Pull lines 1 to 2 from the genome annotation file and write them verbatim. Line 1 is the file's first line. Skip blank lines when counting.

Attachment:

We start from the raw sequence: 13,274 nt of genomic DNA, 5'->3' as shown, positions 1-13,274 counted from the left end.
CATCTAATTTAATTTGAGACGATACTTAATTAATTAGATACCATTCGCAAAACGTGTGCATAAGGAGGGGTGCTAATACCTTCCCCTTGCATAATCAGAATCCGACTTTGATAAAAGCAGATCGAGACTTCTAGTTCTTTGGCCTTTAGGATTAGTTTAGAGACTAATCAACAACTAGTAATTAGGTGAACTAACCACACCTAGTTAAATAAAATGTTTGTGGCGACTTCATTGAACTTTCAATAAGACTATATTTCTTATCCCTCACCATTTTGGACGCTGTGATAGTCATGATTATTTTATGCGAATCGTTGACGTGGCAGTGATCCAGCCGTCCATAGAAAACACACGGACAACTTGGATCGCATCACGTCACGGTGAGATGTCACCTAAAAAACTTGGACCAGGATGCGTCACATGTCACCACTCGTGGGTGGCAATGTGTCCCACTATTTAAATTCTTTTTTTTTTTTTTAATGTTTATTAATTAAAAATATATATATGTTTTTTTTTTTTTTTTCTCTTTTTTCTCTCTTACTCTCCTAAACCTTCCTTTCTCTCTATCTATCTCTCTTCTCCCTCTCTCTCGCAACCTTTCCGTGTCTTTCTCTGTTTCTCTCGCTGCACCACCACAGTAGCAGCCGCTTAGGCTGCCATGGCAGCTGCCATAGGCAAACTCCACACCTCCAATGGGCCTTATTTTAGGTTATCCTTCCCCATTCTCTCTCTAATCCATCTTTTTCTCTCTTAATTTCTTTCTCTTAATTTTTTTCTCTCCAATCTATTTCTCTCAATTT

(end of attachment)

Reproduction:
We start from the raw sequence: 13,274 nt of genomic DNA, 5'->3' as shown, positions 1-13,274 counted from the left end.
CATCTAATTTAATTTGAGACGATACTTAATTAATTAGATACCATTCGCAAAACGTGTGCATAAGGAGGGGTGCTAATACCTTCCCCTTGCATAATCAGAATCCGACTTTGATAAAAGCAGATCGAGACTTCTAGTTCTTTGGCCTTTAGGATTAGTTTAGAGACTAATCAACAACTAGTAATTAGGTGAACTAACCACACCTAGTTAAATAAAATGTTTGTGGCGACTTCATTGAACTTTCAATAAGACTATATTTCTTATCCCTCACCATTTTGGACGCTGTGATAGTCATGATTATTTTATGCGAATCGTTGACGTGGCAGTGATCCAGCCGTCCATAGAAAACACACGGACAACTTGGATCGCATCACGTCACGGTGAGATGTCACCTAAAAAACTTGGACCAGGATGCGTCACATGTCACCACTCGTGGGTGGCAATGTGTCCCACTATTTAAATTCTTTTTTTTTTTTTTAATGTTTATTAATTAAAAATATATATATGTTTTTTTTTTTTTTTTCTCTTTTTTCTCTCTTACTCTCCTAAACCTTCCTTTCTCTCTATCTATCTCTCTTCTCCCTCTCTCTCGCAACCTTTCCGTGTCTTTCTCTGTTTCTCTCGCTGCACCACCACAGTAGCAGCCGCTTAGGCTGCCATGGCAGCTGCCATAGGCAAACTCCACACCTCCAATGGGCCTTATTTTAGGTTATCCTTCCCCATTCTCTCTCTAATCCATCTTTTTCTCTCTTAATTTCTTTCTCTTAATTTTTTTCTCTCCAATCTATTTCTCTCAATTT